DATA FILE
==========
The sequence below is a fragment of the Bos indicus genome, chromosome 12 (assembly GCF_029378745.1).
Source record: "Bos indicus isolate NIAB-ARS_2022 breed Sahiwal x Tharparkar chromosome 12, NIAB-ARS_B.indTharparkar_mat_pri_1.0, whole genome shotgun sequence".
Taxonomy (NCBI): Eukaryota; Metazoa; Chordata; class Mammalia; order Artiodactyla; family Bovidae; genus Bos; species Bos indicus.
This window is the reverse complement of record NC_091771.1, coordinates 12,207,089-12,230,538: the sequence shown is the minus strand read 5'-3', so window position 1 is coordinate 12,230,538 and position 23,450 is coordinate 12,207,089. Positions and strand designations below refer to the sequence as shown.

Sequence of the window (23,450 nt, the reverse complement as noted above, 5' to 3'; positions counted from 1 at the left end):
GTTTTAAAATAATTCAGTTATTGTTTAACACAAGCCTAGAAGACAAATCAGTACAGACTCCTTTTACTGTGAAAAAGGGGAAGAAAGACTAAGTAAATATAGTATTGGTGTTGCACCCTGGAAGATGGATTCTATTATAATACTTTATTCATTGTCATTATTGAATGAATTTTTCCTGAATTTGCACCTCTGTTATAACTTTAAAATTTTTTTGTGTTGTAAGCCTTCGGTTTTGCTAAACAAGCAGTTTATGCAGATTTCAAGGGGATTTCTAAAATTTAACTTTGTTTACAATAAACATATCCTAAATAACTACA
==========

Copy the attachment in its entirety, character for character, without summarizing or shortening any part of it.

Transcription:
The sequence below is a fragment of the Bos indicus genome, chromosome 12 (assembly GCF_029378745.1).
Source record: "Bos indicus isolate NIAB-ARS_2022 breed Sahiwal x Tharparkar chromosome 12, NIAB-ARS_B.indTharparkar_mat_pri_1.0, whole genome shotgun sequence".
Taxonomy (NCBI): Eukaryota; Metazoa; Chordata; class Mammalia; order Artiodactyla; family Bovidae; genus Bos; species Bos indicus.
This window is the reverse complement of record NC_091771.1, coordinates 12,207,089-12,230,538: the sequence shown is the minus strand read 5'-3', so window position 1 is coordinate 12,230,538 and position 23,450 is coordinate 12,207,089. Positions and strand designations below refer to the sequence as shown.

Sequence of the window (23,450 nt, the reverse complement as noted above, 5' to 3'; positions counted from 1 at the left end):
GTTTTAAAATAATTCAGTTATTGTTTAACACAAGCCTAGAAGACAAATCAGTACAGACTCCTTTTACTGTGAAAAAGGGGAAGAAAGACTAAGTAAATATAGTATTGGTGTTGCACCCTGGAAGATGGATTCTATTATAATACTTTATTCATTGTCATTATTGAATGAATTTTTCCTGAATTTGCACCTCTGTTATAACTTTAAAATTTTTTTGTGTTGTAAGCCTTCGGTTTTGCTAAACAAGCAGTTTATGCAGATTTCAAGGGGATTTCTAAAATTTAACTTTGTTTACAATAAACATATCCTAAATAACTACA